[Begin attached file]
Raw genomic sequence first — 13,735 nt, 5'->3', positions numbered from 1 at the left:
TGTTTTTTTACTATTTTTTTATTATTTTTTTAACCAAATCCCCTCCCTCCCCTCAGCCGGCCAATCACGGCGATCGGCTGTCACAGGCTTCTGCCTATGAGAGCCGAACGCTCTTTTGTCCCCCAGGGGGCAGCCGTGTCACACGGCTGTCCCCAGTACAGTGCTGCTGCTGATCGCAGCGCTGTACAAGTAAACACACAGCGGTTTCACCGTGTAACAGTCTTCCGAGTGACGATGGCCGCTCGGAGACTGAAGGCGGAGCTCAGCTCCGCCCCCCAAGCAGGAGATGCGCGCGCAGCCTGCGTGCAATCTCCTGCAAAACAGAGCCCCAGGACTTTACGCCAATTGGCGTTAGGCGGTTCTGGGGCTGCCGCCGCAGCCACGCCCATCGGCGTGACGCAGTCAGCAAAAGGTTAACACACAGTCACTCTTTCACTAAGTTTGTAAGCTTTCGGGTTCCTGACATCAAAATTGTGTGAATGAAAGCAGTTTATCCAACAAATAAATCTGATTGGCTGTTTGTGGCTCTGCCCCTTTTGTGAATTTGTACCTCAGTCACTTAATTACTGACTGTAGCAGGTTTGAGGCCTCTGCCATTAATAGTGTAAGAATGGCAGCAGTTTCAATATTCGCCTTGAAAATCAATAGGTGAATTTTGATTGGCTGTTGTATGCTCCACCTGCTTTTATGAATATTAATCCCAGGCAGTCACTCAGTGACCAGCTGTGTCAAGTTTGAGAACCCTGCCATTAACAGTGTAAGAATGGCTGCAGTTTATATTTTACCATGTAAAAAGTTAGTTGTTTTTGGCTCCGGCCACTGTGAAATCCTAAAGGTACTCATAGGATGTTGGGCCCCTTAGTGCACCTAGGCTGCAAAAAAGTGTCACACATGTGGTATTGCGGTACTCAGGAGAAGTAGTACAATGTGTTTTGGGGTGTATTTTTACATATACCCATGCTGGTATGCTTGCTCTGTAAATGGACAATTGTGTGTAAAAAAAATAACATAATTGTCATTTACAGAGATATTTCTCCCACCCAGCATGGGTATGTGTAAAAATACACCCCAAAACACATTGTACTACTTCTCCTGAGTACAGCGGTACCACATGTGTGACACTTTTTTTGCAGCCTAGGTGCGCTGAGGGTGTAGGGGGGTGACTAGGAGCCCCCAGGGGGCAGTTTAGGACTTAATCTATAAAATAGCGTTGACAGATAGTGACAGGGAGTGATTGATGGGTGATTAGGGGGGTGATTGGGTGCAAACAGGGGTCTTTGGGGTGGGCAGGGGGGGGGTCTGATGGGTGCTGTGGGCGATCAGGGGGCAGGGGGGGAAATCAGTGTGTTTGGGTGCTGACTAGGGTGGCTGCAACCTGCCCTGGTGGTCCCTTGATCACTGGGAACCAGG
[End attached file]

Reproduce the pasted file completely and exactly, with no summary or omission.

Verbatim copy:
Raw genomic sequence first — 13,735 nt, 5'->3', positions numbered from 1 at the left:
TGTTTTTTTACTATTTTTTTATTATTTTTTTAACCAAATCCCCTCCCTCCCCTCAGCCGGCCAATCACGGCGATCGGCTGTCACAGGCTTCTGCCTATGAGAGCCGAACGCTCTTTTGTCCCCCAGGGGGCAGCCGTGTCACACGGCTGTCCCCAGTACAGTGCTGCTGCTGATCGCAGCGCTGTACAAGTAAACACACAGCGGTTTCACCGTGTAACAGTCTTCCGAGTGACGATGGCCGCTCGGAGACTGAAGGCGGAGCTCAGCTCCGCCCCCCAAGCAGGAGATGCGCGCGCAGCCTGCGTGCAATCTCCTGCAAAACAGAGCCCCAGGACTTTACGCCAATTGGCGTTAGGCGGTTCTGGGGCTGCCGCCGCAGCCACGCCCATCGGCGTGACGCAGTCAGCAAAAGGTTAACACACAGTCACTCTTTCACTAAGTTTGTAAGCTTTCGGGTTCCTGACATCAAAATTGTGTGAATGAAAGCAGTTTATCCAACAAATAAATCTGATTGGCTGTTTGTGGCTCTGCCCCTTTTGTGAATTTGTACCTCAGTCACTTAATTACTGACTGTAGCAGGTTTGAGGCCTCTGCCATTAATAGTGTAAGAATGGCAGCAGTTTCAATATTCGCCTTGAAAATCAATAGGTGAATTTTGATTGGCTGTTGTATGCTCCACCTGCTTTTATGAATATTAATCCCAGGCAGTCACTCAGTGACCAGCTGTGTCAAGTTTGAGAACCCTGCCATTAACAGTGTAAGAATGGCTGCAGTTTATATTTTACCATGTAAAAAGTTAGTTGTTTTTGGCTCCGGCCACTGTGAAATCCTAAAGGTACTCATAGGATGTTGGGCCCCTTAGTGCACCTAGGCTGCAAAAAAGTGTCACACATGTGGTATTGCGGTACTCAGGAGAAGTAGTACAATGTGTTTTGGGGTGTATTTTTACATATACCCATGCTGGTATGCTTGCTCTGTAAATGGACAATTGTGTGTAAAAAAAATAACATAATTGTCATTTACAGAGATATTTCTCCCACCCAGCATGGGTATGTGTAAAAATACACCCCAAAACACATTGTACTACTTCTCCTGAGTACAGCGGTACCACATGTGTGACACTTTTTTTGCAGCCTAGGTGCGCTGAGGGTGTAGGGGGGTGACTAGGAGCCCCCAGGGGGCAGTTTAGGACTTAATCTATAAAATAGCGTTGACAGATAGTGACAGGGAGTGATTGATGGGTGATTAGGGGGGTGATTGGGTGCAAACAGGGGTCTTTGGGGTGGGCAGGGGGGGGGTCTGATGGGTGCTGTGGGCGATCAGGGGGCAGGGGGGGAAATCAGTGTGTTTGGGTGCTGACTAGGGTGGCTGCAACCTGCCCTGGTGGTCCCTTGATCACTGGGAACCAGG